Bad faith

The forbidden becomes tolerated. The tolerated becomes subsidized. The subsidized becomes mandatory. 

That’s the fifty year history of contraception, from Estelle Griswold to Kathleen Sebelius. It’s a case study in how liberal evolution works. An initial plea for rights results in an ultimate seizure of them. People who don’t know the meaning of rights mistake freedom for free. Dumb.

Americans elected Barack Obama their president, not their pastor. So why does the president’s birth-control “compromise” continue to order religious organizations to violate the tenets of the faiths they serve by paying for contraceptives, abortifacients, and sterilizations?

The Obama administration frames the conflict between its “preventative services” rule and religious conscience as a difficult choice between competing rights. But there is no right to free diaphragms as there is a right to freely practice one’s religion. In a contest between rights and wants, rights win—particularly when one person’s wants violate another’s rights.

Freedom of religion is in the Constitution. Free birth control isn’t.

President Obama’s Friday Jedi Mind Trick-resolution to the controversy supposedly puts private insurers rather than religious employers on the hook for morning-after pills and other cure-alls for the children disease. The farcical nature of this Orwellian distinction without a difference becomes obvious when one asks: Will the insurers still pay for the insured’s birth control if church employers stop paying for their employees’ insurance?

Insurers will cover such services only because the government forces religious groups to fund them. There is no such thing as a free lunch—or a free tubal ligation. Somebody always pays, and in this case it is Catholic hospitals, evangelical colleges, and Christian Orthodox charities. The “right” to privacy again crowds out private space.

The former Episcopalian priest Albert Jay Nock surely got a bead on government’s encroachment into the private sphere in 1935’s Our Enemy, the State. The onetime writer for The Nation and The New Republic explained that “just as the State has no money of its own, so it has no power of its own. All the power it has is what society gives it, plus what it confiscates from time to time on one pretext or another; there is no other source from which State power can be drawn. Therefore every assumption of State power, whether by gift or seizure, leaves society with so much less power; there is never, nor can be, any strengthening of State power without a corresponding and roughly equivalent depletion of social power.”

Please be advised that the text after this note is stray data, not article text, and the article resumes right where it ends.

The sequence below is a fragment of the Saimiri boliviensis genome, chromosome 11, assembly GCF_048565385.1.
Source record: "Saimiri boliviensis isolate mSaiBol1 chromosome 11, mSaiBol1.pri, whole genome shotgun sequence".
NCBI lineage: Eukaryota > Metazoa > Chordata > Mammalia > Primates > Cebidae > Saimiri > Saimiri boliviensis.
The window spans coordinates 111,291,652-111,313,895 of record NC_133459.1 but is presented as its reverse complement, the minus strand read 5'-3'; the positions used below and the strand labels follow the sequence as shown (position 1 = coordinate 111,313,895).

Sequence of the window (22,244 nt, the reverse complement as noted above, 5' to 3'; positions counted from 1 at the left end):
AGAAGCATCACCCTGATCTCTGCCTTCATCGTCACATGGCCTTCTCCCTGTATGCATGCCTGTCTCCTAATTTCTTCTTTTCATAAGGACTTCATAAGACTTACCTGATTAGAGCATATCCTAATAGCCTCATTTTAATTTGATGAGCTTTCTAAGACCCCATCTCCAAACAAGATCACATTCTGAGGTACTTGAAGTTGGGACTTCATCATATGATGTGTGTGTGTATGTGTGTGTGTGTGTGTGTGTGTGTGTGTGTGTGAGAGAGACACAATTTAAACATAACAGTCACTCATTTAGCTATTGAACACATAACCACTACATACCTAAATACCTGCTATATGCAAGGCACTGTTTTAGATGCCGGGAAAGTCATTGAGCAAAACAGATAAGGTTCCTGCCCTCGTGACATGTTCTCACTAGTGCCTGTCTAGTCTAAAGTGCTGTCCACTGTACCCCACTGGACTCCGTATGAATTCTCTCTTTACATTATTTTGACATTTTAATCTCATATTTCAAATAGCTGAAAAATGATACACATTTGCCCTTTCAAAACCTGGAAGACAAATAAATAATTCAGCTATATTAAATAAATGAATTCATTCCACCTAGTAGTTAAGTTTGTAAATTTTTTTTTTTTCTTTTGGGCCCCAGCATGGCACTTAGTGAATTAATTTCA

There is a totalitarian instinct within Barack Obama. Being president of the United States isn’t enough. He assumes the post of CEO of General Motors. He makes himself the loan officer to America’s college students by nationalizing the industry. He plays pope of the Catholic Church. When the state is as big as the U.S. government, there isn’t room for much else.

Washington is the new Detroit. Washington is the new Wall Street. Washington is the new Rome.

Obama has a history of saying the right things and doing the wrong things. In 2006, Senator Obama delivered the keynote at Jim Wallis’s Call to Renewal conference. This is the rare instance of the substantive transcript outshining the flashy presentation. It seemed as though on matters of faith, in sharp contrast to Bill Maher, Madalyn Murray O’Hair, and Daniel Dennett, a major figure on the Left “got it.”

The Illinois senator warned progressives that “they need to understand the critical role that the separation of church and state has played in preserving not only our democracy, but the robustness of our religious practice.” He told the liberal audience that “we make a mistake when we fail to acknowledge the power of faith in people’s lives.” And he risked alienating his flock when he noted that “secularists are wrong when they ask believers to leave their religion at the door before entering into the public square.”

Why has Obama not heeded the advice he gave? As is the case with his current contraception compromise—strange among such settlements in that it didn’t consult the opposition—what the president does clashes with what the president says. His actions tell us what his words don’t. He routinely acts in bad faith.

The progeny of a Mulsim-turned-agnostic father and Nothingarian mother, Obama went to a Muslim school in Indonesia, worked for Catholic charities on the South Side of Chicago, and passively sat through twenty years of racist, anti-American conspiratorial rants from black liberation theology preacher Jeremiah Wright. One might surmise that this long, strange trip through a cornucopia of faiths would make him more sensitive to their freedoms.

In that Call to Renewal keynote, Obama recalled reminding his 2004 opponent Alan Keyes that he was “running to be the U.S. senator of Illinois and not the Minister of Illinois.” But something has changed, and the politician who wasn’t satisfied with senator, now isn’t placated with president. Barack Obama elected himself minister-in-chief.